I would also suggest that another significant issue is fear that seems to pervade the issue outside the ranks of those who study/discuss it on a regular basis. Even if you have the best diagnostics and follow-up care possible, if there is still public ignorance and bias around the issue (i.e., concussion = brain injury = brain damage = mental incapacity/a host of other issues)… and that ignorance and bias continues to pervade the medical profession as well as the general public… we will continue to have an inconsistent response to it. And a diagnosis, while essential to have and address, could wind up with potentially catastrophic results for the individual impacted. Fear and ignorance and lack of balanced response can certainly impact outcomes, as stress (due to internal and external factors) compounds the issues in a host of different ways.

    Ultimately, I really believe the price we pay is deeply personal — in un-measurable ways that reach far beyond the inner workings of our brains — and the cost is high, when we don’t step up and deal with concussion/TBI proactively.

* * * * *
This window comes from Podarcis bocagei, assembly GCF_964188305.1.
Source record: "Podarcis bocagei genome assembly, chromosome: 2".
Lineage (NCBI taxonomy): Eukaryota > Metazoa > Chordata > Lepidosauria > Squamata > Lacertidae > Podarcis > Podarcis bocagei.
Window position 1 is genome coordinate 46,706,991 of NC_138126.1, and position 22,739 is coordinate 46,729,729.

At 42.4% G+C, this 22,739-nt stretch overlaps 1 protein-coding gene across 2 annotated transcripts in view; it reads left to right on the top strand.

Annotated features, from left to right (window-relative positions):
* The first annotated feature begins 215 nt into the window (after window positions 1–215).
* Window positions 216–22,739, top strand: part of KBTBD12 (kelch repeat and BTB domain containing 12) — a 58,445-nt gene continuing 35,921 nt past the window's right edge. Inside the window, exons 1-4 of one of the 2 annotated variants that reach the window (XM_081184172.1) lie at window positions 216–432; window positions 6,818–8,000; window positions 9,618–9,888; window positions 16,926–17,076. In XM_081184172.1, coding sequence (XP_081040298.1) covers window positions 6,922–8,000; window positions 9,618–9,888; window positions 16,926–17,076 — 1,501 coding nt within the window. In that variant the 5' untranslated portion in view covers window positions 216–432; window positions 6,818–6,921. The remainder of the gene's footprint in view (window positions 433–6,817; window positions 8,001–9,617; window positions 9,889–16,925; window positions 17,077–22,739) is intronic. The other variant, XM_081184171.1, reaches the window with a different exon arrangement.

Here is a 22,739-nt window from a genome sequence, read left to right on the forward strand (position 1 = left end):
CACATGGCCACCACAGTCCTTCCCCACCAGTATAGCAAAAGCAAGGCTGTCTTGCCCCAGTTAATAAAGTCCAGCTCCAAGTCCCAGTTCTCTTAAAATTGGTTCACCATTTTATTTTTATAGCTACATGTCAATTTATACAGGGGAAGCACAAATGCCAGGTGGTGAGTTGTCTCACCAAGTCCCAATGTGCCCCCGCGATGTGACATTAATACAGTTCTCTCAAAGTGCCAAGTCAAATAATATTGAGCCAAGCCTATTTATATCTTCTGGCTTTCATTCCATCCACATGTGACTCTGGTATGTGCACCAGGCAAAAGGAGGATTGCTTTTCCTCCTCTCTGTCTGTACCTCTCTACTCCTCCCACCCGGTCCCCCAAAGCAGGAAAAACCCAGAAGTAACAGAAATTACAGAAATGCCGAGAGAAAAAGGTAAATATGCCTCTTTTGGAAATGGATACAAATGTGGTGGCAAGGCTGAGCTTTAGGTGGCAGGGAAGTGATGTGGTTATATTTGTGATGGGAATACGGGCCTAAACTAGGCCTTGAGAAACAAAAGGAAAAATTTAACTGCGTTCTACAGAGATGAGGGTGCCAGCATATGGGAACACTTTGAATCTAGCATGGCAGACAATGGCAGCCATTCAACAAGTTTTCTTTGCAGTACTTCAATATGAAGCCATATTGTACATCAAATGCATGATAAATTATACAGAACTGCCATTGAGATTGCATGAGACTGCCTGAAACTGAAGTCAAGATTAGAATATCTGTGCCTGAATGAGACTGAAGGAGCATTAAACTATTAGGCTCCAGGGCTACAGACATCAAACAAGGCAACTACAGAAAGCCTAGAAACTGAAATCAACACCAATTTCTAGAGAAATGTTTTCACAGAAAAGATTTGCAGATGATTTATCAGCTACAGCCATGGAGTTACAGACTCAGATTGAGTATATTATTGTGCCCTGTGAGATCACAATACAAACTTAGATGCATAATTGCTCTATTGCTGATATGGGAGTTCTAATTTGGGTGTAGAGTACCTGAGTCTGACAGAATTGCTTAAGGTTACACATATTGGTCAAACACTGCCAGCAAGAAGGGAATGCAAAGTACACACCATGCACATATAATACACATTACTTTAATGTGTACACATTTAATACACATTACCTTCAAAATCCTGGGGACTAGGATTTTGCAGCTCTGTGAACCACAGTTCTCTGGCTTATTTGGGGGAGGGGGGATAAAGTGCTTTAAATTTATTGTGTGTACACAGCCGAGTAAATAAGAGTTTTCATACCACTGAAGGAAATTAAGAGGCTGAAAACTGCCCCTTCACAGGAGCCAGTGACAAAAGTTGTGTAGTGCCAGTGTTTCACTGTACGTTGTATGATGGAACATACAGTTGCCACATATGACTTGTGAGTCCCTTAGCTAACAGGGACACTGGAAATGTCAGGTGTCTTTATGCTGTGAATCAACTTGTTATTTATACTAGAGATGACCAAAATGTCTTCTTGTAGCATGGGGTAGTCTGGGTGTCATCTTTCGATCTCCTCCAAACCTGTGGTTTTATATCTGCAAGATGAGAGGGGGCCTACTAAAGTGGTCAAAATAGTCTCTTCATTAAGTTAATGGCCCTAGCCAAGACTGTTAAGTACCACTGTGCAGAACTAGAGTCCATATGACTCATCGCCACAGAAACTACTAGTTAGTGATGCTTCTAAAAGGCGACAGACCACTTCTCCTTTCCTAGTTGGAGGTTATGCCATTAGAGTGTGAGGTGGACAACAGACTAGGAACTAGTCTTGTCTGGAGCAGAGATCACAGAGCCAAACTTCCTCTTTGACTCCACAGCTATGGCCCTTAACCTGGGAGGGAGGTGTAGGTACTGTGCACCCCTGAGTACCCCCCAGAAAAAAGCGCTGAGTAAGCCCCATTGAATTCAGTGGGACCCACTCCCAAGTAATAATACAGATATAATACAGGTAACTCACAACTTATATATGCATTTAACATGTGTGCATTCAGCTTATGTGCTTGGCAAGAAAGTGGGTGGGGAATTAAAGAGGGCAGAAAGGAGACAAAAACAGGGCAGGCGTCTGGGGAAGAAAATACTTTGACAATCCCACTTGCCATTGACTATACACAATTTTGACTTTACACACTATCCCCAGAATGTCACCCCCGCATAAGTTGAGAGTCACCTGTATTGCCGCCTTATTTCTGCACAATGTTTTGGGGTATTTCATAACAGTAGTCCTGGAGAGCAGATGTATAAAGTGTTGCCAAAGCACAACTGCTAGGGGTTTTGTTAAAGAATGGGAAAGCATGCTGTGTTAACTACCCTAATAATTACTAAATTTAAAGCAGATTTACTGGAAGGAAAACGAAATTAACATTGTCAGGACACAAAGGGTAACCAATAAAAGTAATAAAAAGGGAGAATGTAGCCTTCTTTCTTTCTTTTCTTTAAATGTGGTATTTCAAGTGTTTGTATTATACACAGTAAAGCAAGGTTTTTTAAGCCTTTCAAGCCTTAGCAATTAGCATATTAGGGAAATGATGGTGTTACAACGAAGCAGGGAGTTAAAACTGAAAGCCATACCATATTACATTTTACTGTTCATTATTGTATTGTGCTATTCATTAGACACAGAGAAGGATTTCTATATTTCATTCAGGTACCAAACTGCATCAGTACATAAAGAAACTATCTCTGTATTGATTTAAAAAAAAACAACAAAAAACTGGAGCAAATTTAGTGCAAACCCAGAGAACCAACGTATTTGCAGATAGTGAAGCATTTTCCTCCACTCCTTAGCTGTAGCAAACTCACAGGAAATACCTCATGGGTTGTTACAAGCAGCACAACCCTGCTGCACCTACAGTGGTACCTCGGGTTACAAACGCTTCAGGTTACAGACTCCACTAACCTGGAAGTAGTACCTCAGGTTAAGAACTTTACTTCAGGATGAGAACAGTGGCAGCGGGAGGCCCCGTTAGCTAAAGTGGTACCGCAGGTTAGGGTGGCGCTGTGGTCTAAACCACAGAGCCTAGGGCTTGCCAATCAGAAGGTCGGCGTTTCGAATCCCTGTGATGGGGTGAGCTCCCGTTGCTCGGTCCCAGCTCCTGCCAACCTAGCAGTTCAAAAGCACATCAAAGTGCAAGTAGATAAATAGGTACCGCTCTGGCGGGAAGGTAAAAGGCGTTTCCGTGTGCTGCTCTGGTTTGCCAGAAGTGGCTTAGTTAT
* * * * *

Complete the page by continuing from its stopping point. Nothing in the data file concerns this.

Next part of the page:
8. Glenn Beckmann March 11, 2013 at 07:46 #

    Well, at least I received two cognizant, well reasoned answers before the Phat Lord Hyperbole stuck its nose in again. Amazing. Simply amazing.

    • Matt Chaney March 11, 2013 at 10:00 #

      You’re such a smart a**, Helmet Seller, with nothing but HYPERBOLE to say. Does your Daddy Football and Helmet Industry know you pop off with such stupidity on regular basis? In public? Course, that rhetoric is par for the course, your type. I much you get paid for a three-sentence burp like yours here?

    • Matt Chaney March 11, 2013 at 10:07 #

      And keep selling football helmets by the millions to small kids, Mr. Beckmann, with your lame disclaimer attached. Keep feeling good about yourselves as a group, Daddy Football and Helmet Industry, and kidding yourselves how serious, fact-laden criticisms amount to hyperbole–regarding which, incidentally, you employ constantly. BS is all you got, in fact.